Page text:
During the excavation of the ancient city on the shore of the salt lake of Maryut, south-west of Alexandria, archeologists discovered a latrine built in stone in the ruins of the Byzantine-era basilica. The basilica was built in the 5th century and became the second largest Christian temple in Egypt. It attracted many pilgrims, for the needs of which the toilet was built.
“We believe that it was available as a praying in the chapel, as well as for pilgrims who were outside,” says the head of the excavation, Krzysztof Babraj. According to the scientist, the finding did not come as a surprise – toilets were not often built with the early churches. Probably, separate rooms in it were intended for men and for women.
The city of Mareia, located on the shore of the lake, was connected with the delta of the Nile by means of canals and, thanks to this, became a rich port, from where wine, glassware and ceramics were exported. Since the III century, the city was the residence of bishops, subordinate to the Alexandrian patriarch. The Episcopate of Mary existed before the conquest of Egypt by the Arabs. Since 2000, excavations of the city are conducted by scientists from the Polish Center for Mediterranean Archeology, the University of Warsaw and the Archaeological Museum of Krakow. Previously, they found the remains of extensive port facilities on the lake, in particular six stone piers, over one hundred meters in length, and a dam protecting the city harbor.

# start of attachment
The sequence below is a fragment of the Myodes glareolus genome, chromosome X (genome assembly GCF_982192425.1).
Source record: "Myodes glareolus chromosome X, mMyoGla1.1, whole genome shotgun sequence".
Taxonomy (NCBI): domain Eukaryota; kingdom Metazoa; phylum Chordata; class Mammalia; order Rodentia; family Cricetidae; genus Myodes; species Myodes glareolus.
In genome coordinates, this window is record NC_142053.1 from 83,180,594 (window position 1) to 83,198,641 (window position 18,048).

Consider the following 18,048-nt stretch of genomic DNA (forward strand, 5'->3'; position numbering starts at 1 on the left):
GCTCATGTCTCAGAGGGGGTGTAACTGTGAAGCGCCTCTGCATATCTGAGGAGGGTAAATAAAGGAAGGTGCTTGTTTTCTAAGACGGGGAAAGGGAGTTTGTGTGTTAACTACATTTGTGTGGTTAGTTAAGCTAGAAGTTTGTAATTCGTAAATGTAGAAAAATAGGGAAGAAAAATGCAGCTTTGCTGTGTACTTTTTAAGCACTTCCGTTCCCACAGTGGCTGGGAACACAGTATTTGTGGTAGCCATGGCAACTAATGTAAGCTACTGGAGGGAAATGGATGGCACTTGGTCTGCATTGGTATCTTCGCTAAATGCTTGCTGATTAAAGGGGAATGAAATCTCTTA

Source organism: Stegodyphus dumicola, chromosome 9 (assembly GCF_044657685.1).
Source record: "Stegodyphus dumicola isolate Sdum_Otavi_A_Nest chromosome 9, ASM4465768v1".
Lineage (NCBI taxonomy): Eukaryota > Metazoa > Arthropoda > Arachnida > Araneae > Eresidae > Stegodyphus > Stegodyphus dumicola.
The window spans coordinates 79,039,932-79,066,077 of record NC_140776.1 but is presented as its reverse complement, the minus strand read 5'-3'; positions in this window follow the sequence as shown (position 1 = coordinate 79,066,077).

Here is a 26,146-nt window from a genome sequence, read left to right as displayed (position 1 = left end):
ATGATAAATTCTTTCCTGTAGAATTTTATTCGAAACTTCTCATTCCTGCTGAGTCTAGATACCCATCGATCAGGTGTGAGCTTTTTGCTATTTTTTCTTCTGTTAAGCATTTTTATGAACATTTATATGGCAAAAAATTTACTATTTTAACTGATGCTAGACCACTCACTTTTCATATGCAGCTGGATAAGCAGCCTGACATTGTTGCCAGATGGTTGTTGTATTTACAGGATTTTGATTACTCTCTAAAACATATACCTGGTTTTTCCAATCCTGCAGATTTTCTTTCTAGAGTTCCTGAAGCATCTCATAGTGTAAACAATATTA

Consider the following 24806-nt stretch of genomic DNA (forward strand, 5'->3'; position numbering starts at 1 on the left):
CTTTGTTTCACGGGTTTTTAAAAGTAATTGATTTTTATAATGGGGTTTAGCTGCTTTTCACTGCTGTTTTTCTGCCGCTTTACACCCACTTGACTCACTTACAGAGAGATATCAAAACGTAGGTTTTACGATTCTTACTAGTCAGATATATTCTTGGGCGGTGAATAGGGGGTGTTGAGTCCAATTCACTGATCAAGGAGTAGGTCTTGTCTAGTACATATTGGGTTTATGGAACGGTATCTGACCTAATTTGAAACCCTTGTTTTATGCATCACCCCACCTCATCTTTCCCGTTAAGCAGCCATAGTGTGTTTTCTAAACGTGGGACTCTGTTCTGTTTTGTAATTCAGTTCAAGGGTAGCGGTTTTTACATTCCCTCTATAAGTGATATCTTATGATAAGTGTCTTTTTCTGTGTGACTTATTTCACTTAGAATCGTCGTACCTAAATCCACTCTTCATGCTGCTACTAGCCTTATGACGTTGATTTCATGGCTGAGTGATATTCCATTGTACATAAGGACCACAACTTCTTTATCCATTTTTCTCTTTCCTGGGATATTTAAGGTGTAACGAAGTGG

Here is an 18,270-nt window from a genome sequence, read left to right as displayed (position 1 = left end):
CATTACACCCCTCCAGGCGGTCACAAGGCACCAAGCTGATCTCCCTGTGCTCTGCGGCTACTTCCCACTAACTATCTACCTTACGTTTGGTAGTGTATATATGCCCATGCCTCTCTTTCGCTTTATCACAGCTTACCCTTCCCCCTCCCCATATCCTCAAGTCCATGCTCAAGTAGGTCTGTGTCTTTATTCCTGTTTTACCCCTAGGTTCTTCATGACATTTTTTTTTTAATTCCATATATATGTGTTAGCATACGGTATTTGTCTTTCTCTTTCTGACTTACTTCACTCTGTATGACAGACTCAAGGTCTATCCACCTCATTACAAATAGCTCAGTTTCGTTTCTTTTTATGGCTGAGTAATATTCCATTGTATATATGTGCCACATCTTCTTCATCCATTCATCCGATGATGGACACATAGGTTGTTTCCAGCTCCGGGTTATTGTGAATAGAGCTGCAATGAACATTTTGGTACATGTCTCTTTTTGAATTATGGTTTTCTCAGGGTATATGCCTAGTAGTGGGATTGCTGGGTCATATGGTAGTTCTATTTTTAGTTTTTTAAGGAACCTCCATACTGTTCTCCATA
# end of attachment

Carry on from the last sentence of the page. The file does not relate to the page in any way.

In the adjacent to the toilet rooms archeologists found two ornaments. The bronze ring with a seal on which the figure of a saint is depicted may have belonged to the bishop and was used by him for binding documents. A tiny bracelet with an apotropical symbol could be worn by a child.